"LBJ is shadowed by JFK, who, though hardly obscure, earned the votes of only two panelists; without an assassin's bullet, it would have been Kennedy wrestling with civil rights and Vietnam."

Or NOT! Vietnam WHY he was killed!

A University of New Hampshire historian, Ellen Fitzpatrick, said she was among the two who included Kennedy.

She ranked him at 35, and justified the selection based on his "mythic stature," the generational shift he brought to the presidency, and the historical benchmark of his assassination.

"I think the impact of Kennedy's death alone -- regardless of his impact as president -- puts him on the list," said Fitzpatrick. "If [Wal-Mart founder] Sam Walton makes the list, John F. Kennedy should be on the list."

But she said that historians tend to view historical figures in light of present values, and that Kennedy's standing has suffered because of present-day skepticism about "the optimism the '60s represented," the virtues of liberalism, and the sense of presidents as heroes.

The panelists -- who included Pulitzer Prize winners Doris Kearns Goodwin [a self-admitted plagiarist, but what the hell, she's got the rep, talking heads always on the shows, you know, typical class bullshit, which is what this society is all about] , Walter McDougall , Gordon S. Wood , and David M. Kennedy -- clearly viewed JFK as more of a phenomenon than a truly influential figure.

Throughout the '60s and most of the '70s, few people made such a distinction: Kennedy routinely topped public polls to pick the greatest presidents, and even historians placed him among the finest chief executives. In 1982, writer Garry Wills declared that America was suffering from a "Kennedy imprisonment": Voters craved leaders with Kennedy's charismatic style, which Wills considered reckless.

Now, historians seem ready to believe that Kennedy's fame was entirely a matter of style -- and of grief. In this view, ranking JFK among the top presidents would be like putting James Dean among the greatest actors or Princess Diana among the most important royalty: Any responsible historian would have to painstakingly separate fact from myth, and accomplishments from appearances.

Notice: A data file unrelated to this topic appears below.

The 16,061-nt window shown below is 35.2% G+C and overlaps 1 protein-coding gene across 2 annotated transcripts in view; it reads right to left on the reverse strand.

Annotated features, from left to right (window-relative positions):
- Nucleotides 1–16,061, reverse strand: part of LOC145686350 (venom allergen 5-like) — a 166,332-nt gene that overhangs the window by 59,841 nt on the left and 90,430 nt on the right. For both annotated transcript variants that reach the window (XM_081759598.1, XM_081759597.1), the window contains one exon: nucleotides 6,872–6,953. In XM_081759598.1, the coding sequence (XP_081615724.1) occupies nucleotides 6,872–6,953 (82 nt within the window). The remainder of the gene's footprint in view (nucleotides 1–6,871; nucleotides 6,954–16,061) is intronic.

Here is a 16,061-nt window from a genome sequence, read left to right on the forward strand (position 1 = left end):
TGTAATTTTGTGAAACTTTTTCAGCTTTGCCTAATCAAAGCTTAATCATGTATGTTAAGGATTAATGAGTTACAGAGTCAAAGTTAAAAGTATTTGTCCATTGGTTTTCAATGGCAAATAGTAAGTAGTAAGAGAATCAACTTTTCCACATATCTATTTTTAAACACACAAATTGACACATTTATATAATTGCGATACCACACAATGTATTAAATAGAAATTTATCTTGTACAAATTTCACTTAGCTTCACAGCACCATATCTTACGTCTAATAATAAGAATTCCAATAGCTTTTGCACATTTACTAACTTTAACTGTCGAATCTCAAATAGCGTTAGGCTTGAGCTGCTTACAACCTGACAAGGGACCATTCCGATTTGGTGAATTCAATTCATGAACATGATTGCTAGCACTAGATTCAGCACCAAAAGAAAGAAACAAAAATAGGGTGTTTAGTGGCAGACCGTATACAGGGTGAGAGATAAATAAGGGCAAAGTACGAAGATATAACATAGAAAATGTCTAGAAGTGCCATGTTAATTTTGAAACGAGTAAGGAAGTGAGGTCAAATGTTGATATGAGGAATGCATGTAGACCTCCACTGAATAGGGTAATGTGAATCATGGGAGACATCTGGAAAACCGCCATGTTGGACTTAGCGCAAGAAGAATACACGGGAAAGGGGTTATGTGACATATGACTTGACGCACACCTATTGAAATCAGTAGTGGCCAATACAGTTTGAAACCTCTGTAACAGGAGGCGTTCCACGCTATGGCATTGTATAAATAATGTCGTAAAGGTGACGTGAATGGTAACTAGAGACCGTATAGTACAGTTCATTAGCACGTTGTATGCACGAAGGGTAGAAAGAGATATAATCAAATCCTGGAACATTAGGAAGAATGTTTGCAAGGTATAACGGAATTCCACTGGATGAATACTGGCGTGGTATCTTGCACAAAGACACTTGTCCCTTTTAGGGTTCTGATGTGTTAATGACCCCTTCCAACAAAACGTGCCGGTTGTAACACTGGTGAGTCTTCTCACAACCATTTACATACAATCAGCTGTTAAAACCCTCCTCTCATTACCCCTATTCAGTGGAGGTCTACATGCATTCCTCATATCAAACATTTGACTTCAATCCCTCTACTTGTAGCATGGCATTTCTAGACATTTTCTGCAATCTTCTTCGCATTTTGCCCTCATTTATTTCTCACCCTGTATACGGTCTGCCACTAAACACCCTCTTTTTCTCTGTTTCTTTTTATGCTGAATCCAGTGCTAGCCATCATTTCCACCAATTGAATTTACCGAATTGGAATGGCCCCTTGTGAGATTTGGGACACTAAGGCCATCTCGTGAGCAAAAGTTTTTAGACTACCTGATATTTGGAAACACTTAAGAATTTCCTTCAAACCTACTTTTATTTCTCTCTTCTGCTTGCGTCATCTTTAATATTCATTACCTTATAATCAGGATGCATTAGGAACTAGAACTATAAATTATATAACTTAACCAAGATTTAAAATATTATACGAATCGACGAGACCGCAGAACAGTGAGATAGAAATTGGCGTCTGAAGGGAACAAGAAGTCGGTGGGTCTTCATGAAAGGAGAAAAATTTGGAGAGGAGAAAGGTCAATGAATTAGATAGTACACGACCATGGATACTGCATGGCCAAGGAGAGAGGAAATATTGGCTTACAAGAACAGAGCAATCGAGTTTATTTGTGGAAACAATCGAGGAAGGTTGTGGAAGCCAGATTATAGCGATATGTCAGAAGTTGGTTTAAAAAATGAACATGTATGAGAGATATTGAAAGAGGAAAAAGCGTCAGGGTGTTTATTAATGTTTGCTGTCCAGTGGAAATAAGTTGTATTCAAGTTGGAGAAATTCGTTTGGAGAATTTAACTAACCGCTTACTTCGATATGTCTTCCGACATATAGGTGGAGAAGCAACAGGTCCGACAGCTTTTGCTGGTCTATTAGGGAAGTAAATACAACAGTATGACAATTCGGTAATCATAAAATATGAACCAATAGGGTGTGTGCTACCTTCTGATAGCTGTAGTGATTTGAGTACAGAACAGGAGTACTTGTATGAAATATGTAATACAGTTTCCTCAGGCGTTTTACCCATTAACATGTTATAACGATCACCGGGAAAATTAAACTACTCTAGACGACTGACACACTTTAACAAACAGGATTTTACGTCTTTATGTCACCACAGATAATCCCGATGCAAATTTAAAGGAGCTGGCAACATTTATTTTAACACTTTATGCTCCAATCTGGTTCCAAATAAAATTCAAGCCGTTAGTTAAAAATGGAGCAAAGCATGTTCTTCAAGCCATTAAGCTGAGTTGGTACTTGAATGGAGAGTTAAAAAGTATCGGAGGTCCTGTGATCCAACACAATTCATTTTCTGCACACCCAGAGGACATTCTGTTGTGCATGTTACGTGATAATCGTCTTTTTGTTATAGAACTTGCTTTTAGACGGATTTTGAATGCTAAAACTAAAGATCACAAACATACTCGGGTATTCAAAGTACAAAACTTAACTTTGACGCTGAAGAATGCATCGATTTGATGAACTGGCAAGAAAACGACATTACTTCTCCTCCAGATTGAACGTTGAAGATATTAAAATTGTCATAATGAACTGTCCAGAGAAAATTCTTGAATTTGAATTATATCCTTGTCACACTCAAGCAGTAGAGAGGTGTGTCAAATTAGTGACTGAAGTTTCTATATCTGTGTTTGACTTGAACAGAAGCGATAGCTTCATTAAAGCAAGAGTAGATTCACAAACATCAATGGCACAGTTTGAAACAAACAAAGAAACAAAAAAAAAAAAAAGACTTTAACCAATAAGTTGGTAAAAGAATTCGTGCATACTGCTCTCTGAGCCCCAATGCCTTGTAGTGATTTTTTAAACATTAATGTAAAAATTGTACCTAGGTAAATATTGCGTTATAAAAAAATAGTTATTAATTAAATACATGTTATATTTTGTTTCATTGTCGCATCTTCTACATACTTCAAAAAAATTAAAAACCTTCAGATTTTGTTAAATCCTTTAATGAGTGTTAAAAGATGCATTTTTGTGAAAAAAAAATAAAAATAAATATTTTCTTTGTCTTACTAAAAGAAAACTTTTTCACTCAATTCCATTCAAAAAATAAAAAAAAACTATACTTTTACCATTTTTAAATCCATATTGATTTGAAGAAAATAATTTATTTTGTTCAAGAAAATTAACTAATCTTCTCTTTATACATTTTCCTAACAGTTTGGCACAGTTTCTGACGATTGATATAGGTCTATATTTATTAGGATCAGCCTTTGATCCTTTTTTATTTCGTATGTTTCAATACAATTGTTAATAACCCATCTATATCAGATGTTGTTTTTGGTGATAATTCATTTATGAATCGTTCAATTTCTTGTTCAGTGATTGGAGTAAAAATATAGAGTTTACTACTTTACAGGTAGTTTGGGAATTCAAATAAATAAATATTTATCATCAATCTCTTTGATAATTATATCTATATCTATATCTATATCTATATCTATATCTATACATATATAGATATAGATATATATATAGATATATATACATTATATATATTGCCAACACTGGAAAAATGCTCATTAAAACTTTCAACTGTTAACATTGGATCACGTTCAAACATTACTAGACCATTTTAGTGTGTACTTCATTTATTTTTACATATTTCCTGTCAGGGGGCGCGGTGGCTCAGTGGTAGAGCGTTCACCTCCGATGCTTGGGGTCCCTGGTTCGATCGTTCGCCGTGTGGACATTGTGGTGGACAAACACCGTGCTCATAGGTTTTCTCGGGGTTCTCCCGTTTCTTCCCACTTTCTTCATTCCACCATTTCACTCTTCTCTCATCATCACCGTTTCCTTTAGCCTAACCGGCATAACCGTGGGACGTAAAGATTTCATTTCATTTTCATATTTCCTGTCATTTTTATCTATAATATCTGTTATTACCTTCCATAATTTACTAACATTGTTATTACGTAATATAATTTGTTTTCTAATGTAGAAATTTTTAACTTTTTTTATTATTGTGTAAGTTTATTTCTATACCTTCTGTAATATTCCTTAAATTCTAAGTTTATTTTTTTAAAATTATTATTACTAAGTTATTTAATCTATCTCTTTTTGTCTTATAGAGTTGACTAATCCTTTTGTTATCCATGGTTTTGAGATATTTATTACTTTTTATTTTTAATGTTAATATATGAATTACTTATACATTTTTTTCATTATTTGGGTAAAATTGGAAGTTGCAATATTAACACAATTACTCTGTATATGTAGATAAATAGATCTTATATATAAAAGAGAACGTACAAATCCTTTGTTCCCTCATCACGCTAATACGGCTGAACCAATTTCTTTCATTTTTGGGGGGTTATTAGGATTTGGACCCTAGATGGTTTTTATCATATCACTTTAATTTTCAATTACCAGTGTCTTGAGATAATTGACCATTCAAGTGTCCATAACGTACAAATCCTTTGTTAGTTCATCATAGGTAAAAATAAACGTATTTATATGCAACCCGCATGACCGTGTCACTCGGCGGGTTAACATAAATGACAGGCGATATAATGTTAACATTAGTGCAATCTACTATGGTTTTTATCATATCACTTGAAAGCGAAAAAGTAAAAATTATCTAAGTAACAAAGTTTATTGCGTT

Still, the historians may have overcorrected. By the 1980s and '90s, TV miniseries would routinely portray Kennedy as ruthless and profane; in one, Kennedy spent much of the Cuban missile crisis swearing and muttering about possible damage to his reputation.

But when tapes of the actual deliberations became public, Kennedy was solidly articulate: He solicited input from a wide range of advisers and outside specialists, deftly debated various approaches, showed respect but not too much deference to the Joint Chiefs, and crafted a combination of military actions and diplomatic thrusts that completely outmaneuvered the Soviets.

It was a textbook example of presidential leadership under perhaps the greatest pressure faced by any chief executive. Johnson and Nixon -- and others of Kennedy's successors -- could have learned from it.

Peter S. Canellos is the Globe's Washington bureau chief. National Perspective is his weekly analysis of events in the capital and beyond."

Let me put those last two paragraphs up in bold italics so you get the complete reverberations of what happened in 1962
:

"But when tapes of the actual deliberations became public, Kennedy was solidly articulate: He solicited input from a wide range of advisers and outside specialists, deftly debated various approaches, showed respect but not too much deference to the Joint Chiefs, and crafted a combination of military actions and diplomatic thrusts that completely outmaneuvered the Soviets.